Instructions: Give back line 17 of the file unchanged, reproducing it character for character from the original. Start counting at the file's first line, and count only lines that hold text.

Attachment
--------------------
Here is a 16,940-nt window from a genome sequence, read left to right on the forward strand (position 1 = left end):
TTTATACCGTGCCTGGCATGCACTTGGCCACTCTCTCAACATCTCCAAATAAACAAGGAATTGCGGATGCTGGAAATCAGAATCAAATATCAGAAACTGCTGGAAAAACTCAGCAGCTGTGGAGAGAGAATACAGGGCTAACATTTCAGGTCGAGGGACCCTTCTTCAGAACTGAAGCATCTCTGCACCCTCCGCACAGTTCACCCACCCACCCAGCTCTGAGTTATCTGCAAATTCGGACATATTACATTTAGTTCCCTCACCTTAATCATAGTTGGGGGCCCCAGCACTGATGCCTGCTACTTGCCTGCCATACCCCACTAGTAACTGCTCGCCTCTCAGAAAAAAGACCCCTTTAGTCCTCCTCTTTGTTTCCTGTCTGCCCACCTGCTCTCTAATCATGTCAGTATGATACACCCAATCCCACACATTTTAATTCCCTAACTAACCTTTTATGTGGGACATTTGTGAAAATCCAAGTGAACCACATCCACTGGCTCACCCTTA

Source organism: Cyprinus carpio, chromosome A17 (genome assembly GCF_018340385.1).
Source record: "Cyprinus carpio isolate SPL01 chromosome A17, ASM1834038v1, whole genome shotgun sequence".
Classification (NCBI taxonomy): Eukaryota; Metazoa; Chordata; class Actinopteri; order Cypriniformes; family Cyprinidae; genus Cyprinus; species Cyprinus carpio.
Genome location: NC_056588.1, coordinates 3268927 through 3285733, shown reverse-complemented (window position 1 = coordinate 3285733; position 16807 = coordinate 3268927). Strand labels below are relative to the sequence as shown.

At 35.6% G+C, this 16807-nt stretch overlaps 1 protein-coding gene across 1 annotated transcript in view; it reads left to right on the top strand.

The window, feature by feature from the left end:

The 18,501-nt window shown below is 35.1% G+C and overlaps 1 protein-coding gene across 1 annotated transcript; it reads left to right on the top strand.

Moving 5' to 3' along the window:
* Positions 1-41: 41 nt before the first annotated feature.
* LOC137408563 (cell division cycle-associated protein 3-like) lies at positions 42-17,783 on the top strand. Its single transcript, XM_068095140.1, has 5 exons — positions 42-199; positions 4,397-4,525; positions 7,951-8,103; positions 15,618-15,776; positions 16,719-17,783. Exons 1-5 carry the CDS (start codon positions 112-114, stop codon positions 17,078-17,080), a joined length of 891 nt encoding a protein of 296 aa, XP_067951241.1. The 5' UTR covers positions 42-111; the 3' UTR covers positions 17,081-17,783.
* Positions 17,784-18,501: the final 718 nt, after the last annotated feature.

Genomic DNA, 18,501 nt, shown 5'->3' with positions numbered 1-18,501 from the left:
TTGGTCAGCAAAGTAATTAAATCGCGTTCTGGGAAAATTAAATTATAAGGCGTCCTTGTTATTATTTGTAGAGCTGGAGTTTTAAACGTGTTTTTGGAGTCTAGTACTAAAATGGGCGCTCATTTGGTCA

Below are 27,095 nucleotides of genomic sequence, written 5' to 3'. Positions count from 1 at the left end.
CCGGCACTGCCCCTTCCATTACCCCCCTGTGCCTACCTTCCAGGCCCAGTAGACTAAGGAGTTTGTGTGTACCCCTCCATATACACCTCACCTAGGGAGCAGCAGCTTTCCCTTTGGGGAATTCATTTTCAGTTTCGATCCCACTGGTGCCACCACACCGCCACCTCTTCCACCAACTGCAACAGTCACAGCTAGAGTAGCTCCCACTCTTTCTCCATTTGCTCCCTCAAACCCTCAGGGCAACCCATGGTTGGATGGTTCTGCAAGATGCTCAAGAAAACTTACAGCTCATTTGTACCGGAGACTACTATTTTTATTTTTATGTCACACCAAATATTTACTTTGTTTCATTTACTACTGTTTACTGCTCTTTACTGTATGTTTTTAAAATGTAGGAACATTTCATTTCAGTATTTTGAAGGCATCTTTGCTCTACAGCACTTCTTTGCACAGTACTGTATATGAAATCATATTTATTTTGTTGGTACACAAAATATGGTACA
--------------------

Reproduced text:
CCGGCACTGCCCCTTCCATTACCCCCCTGTGCCTACCTTCCAGGCCCAGTAGACTAAGGAGTTTGTGTGTACCCCTCCATATACACCTCACCTAGGGAGCAGCAGCTTTCCCTTTGGGGAATTCATTTTCAGTTTCGATCCCACTGGTGCCACCACACCGCCACCTCTTCCACCAACTGCAACAGTCACAGCTAGAGTAGCTCCCACTCTTTCTCCATTTGCTCCCTCAAACCCTCAGGGCAACCCATGGTTGGATGGTTCTGCAAGATGCTCAAGAAAACTTACAGCTCATTTGTACCGGAGACTACTATTTTTATTTTTATGTCACACCAAATATTTACTTTGTTTCATTTACTACTGTTTACTGCTCTTTACTGTATGTTTTTAAAATGTAGGAACATTTCATTTCAGTATTTTGAAGGCATCTTTGCTCTACAGCACTTCTTTGCACAGTACTGTATATGAAATCATATTTATTTTGTTGGTACACAAAATATGGTACA